[Tutor] Random module.. or?
steve.reighard at gmail.com
Tue Aug 7 23:35:42 CEST 2007
On 8/7/07, Alan Gauld <alan.gauld at btinternet.com> wrote:
> "Bob Gailer" <bgailer at alum.rpi.edu> wrote
> > 10000 games would be distributed thus:
> > 1 = 45 pts
> > 10 = 30+ pts
> > 99989 = 15-25 pts
> > so generate a random integer between 1 and 10000.
> > if it is <= 1 then 45
> > else if it is <= 11 then 30+
> > else 15-25
> Bob's approach is typical for large data sets, for small data sets
> it can be easier to create a statistically representative sample
> population then pick on from the population.
> Thus if there are 3 possible outcomes and 1 is twice as likely
> as 2 which is 4 times as likely as 3 we can create a sample like:
> pop = [3,2,2,2,2,1,1,1,1,1,1,1,1]
> (List comprehensions, zip and other list building functions can
> help generate the population sample.)
> Now selecting a single entry from pop will give the right
> randomness. This technique has the advantage of a single
> random selection but it quickly runs out of steam for complex
> data. In that case Bob's approach is better but requires two
> random functions.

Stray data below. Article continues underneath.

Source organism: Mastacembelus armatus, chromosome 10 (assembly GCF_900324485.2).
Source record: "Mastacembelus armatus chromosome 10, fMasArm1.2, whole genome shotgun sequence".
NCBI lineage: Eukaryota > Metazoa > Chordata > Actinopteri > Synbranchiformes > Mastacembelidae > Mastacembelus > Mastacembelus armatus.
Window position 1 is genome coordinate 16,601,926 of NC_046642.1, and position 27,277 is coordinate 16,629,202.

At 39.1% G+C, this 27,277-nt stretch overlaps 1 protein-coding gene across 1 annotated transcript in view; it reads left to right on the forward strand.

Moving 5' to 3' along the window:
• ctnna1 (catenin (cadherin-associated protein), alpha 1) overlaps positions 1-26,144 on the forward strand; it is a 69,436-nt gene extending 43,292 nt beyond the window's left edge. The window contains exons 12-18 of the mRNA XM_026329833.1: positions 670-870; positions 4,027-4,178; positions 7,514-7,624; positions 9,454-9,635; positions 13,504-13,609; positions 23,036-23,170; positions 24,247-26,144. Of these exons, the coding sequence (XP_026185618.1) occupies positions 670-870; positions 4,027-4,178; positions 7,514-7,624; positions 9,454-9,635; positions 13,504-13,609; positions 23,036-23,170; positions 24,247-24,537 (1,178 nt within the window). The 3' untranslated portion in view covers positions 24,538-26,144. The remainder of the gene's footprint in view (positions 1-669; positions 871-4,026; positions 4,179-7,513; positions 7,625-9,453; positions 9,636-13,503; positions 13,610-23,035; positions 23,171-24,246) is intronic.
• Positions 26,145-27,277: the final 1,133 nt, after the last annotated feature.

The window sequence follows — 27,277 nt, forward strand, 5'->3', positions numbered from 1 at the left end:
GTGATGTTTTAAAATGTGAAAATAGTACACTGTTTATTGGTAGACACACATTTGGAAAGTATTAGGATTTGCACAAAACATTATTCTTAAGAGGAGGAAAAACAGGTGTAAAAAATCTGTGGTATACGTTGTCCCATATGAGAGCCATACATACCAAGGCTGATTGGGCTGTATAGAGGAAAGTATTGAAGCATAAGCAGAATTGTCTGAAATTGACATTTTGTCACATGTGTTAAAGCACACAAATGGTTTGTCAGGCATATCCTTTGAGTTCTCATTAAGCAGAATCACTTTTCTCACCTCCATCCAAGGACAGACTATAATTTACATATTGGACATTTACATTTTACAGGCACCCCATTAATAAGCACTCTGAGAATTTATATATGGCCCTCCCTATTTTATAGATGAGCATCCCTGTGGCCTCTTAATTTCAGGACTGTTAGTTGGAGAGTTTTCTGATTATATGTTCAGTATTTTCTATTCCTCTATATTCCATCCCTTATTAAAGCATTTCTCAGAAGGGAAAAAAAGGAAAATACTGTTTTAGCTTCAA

> Alan Gauld
> Author of the Learn to Program web site
> Tutor maillist - Tutor at python.org
Python provides you with a pseudo random number generator whose output
values are uniformly distributed between the input parameters. What you are
dealing with in fish weights or test scores or other natural phenomena is
most likely a normal distribution. Yes, it's the bell-shaped curve that your
professors use to give you a letter grade from your numeric score on a
test. There is an average score or weight called the mean and a measure of
the pointedness of the curve called the standard deviation so that two
thirds of all the scores are going to be within a standard deviation of that
mean. In your catfish example suitable values might be mean = 10 inches
with a standard deviation of 4 inches. There are several numerical
algorithms that massage a uniformly distributed random value (or several
uniformly distributed random values) into a normally distributed random
value. Check out Wikipedia's normal distribution entry. The math is really
juicy. You may end up with a recipe for the Python Cookbook.
-------------- next part --------------
An HTML attachment was scrubbed...
More information about the Tutor